“Mr. Denman wants to see you in his office.”

I can remember hearing those words coming from the phone and the echoes of the voices telling me all day of the sudden leaving of the middle school principal. My heart sunk to my stomach. I could not let anyone see my feelings.

As I arrived to the office, it was true; I needed to move to be the principal of the middle school. I left the building headed back to my school processing all that needed to be done, when a call came asking me if I could return to talk to the Superintendent.

I entered Mrs. Mellen's office, and she said, “ I am so sorry; I know I told you I would not move you, but I had no idea something like this would happen.”

I understand. Leaders have to make decisions based on what they believe is best. As part of this team and organization, I have to choose to be part of the problem or part of the solution. A great deal of work has to be done. One thing I ask is to have permission to talk with my current staff first before they hear it from the news.

“I don't think you can get that accomplished before the board meeting tonight.”

I can and I will, if I have permission. “I will check with board president and a few others to get this approved.”

Thank you! Trust, my word and helping to guide them through this transition is essential to me. It will provide a better transition for all of us.

Telling news you do not want to give

Take-Aways

English Words That Changed Meanings over Time By 15 JUNE 2018 https://www.daytranslations.com/blog/english-words-changed-meanings/ A great look at a few words and how they have changed.

The English language is rich. The history of the language is fascinating to learn and understand. Historians and philosophers are protective in shielding changes to the words and meanings. How many new words are added to our language? How many are changed in their meaning? Do you think about who monitors our language? Who decides when a word becomes a “real” word? Who is in charge of creating the dictionaries we use?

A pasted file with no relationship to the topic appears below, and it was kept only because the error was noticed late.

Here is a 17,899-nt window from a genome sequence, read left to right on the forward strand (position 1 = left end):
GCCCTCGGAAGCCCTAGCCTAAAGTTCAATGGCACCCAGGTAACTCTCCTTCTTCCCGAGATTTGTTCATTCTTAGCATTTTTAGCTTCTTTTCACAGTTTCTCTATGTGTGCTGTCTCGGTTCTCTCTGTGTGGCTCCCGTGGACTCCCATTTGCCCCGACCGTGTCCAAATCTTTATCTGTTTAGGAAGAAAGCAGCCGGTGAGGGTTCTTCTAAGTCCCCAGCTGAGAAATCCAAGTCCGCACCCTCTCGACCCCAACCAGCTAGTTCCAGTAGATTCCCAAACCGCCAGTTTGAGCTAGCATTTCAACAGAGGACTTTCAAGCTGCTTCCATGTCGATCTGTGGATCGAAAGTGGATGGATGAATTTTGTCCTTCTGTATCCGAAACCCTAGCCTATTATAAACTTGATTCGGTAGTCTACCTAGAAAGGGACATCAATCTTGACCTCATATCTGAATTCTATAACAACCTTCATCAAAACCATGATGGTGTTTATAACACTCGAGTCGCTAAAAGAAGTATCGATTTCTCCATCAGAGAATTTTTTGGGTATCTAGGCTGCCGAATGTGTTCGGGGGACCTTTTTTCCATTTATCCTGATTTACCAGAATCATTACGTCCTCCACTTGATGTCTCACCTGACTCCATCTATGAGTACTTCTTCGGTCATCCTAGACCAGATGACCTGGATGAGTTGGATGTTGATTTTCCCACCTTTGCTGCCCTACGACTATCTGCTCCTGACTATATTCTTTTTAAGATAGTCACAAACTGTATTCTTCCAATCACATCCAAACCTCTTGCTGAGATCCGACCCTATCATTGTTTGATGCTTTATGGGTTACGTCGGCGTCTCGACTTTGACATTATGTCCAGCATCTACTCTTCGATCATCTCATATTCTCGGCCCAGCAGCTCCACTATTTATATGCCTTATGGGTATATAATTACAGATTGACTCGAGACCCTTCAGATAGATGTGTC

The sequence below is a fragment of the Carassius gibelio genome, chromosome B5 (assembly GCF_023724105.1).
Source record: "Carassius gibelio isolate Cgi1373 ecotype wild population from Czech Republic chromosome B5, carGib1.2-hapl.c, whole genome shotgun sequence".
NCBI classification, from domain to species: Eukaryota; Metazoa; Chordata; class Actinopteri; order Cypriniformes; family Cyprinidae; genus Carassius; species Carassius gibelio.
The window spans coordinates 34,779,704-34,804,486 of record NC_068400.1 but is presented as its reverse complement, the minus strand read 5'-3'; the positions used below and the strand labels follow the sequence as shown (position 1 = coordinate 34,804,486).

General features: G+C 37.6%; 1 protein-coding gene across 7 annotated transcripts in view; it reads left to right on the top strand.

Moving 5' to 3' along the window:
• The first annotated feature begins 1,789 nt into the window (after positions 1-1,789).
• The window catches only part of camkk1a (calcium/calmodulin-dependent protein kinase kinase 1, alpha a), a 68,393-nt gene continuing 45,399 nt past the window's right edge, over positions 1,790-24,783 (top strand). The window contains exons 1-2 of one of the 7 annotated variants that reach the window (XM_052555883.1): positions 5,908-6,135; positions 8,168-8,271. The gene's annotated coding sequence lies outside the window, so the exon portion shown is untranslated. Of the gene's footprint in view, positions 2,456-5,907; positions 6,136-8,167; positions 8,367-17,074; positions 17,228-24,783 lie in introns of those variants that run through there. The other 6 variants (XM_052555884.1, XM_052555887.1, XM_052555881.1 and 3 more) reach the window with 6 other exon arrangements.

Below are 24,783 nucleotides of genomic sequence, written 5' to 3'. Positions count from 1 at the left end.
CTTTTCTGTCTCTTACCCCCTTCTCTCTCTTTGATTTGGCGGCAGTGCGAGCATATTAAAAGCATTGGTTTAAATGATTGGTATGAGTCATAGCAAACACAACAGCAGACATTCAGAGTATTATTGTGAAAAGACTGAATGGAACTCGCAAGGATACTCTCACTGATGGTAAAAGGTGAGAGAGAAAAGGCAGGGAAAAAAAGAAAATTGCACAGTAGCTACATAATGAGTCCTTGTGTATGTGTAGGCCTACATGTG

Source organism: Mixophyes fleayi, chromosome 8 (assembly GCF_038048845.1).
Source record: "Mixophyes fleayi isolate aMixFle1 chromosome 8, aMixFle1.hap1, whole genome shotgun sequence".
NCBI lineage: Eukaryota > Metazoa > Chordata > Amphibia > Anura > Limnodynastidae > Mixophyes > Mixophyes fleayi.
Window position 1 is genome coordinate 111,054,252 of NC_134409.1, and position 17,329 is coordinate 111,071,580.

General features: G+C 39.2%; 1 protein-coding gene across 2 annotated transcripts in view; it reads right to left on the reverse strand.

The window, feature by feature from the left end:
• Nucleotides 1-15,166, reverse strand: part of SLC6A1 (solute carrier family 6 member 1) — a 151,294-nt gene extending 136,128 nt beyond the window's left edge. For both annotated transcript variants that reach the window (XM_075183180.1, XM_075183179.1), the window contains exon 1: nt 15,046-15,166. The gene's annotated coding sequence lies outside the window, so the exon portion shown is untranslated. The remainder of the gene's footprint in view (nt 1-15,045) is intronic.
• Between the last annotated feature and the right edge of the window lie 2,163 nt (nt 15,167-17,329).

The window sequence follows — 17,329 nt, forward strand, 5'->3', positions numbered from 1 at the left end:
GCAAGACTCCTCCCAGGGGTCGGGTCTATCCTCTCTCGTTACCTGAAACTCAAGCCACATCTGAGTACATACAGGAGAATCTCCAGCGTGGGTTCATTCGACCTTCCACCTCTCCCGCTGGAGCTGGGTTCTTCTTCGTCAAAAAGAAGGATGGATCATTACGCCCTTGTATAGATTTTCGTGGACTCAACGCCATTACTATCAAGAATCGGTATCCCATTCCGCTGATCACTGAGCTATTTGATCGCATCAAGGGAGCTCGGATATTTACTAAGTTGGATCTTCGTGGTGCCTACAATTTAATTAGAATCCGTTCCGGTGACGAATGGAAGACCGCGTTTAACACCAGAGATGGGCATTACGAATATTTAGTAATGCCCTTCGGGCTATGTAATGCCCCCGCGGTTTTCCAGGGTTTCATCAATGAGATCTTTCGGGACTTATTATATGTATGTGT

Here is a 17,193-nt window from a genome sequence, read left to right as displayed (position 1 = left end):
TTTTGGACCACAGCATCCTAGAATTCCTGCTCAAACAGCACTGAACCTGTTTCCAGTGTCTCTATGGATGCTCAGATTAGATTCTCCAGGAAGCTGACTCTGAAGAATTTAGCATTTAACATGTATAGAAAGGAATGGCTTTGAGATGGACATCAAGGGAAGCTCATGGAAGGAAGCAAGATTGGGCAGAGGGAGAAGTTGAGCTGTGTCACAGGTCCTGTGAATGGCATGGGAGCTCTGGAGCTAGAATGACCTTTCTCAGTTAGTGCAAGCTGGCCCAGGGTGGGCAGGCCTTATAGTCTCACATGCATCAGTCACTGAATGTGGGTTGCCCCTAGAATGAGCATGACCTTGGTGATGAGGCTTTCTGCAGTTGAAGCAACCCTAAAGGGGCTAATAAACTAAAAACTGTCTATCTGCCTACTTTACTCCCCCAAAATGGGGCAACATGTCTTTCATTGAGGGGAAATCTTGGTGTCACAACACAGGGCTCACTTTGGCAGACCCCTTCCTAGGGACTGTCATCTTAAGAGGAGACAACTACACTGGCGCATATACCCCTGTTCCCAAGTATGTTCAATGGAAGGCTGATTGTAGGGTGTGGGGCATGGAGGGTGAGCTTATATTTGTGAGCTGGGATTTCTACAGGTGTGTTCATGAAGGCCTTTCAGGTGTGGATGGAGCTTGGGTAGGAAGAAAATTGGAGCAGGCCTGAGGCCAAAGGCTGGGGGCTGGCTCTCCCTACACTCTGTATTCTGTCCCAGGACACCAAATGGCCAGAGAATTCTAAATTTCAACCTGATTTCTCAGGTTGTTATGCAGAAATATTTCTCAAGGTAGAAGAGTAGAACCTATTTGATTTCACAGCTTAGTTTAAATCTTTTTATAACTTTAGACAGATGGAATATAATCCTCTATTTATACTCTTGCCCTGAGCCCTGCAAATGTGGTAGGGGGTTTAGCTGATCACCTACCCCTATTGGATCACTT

Lots of questions! Listen to this TedTalk below from 2014, but still relevant to the topic. Do you have words you use today you did not use 10 or 20 years ago? Have you heard a new word? In the title, you probably thought I made a typo with my name Yoho. I typed Yolo instead. It was with a purpose, no typo. What does Yolo mean? Check the dictionary to verify, but I believe you will find the first meaning: you only live once. Great! You have learned a new word today! Yolo is a significant focus when you wake up each day to remember! I would not mind if you remembered Yoho too! It is a great name you can connect to being the solution daily!

“Life is not always what one wants it to be. A turn right instead of the left can make a difference on the path you choose. It is when you decide to make the best of it, as it is, even when the choices are not what you want to hear. Instead, you take each day as a gift to unwrap and to make it happy as you share with others.”

The pictures tell a story in your mind right away. You have a vision without any words of red lights, blue lights, sirens sounding, voices yelling orders, people gathering, and silence in the ears of a man who comes to the site looking for his family he just left ten minutes ago.

Have you had to accept a decision, a change or an individual as a leader? The scene from our car crash can be the same kind of sounds and feelings inside you when faced with trying to accept change. Emotions drive our reactions.

It is emotional when you have to face acceptance of decisions you have no control over. It is our choice to have the mindset of learning acceptance. Change happens often! Things can happen that will transform who you are and have an impact on your life. The problem is that we need to cultivate the ability to accept whatever comes and embrace it truly. If we can begin now, it will help us as we continue to grow. Change can often impact our lives in ways to help us as we affect the lives of others.

My accident closed one door I did not want to close but opened others I enjoy as I explore. What change are you resistant to? If it is a change that questions your values, patriotism, beliefs, or morals, then this is not a change you need to accept. Acceptance is a big word to discuss as many changes are happening each day.

I have accepted my changes from the accident. Although, I will admit I have good days and days when I am angry that I am not the person I was. We are not perfect. I can think of many incidents in my life when I was asked to accept something I did not want to at all. Change comes with many lessons we can learn. What change do you face?

"I only have 2 rules!"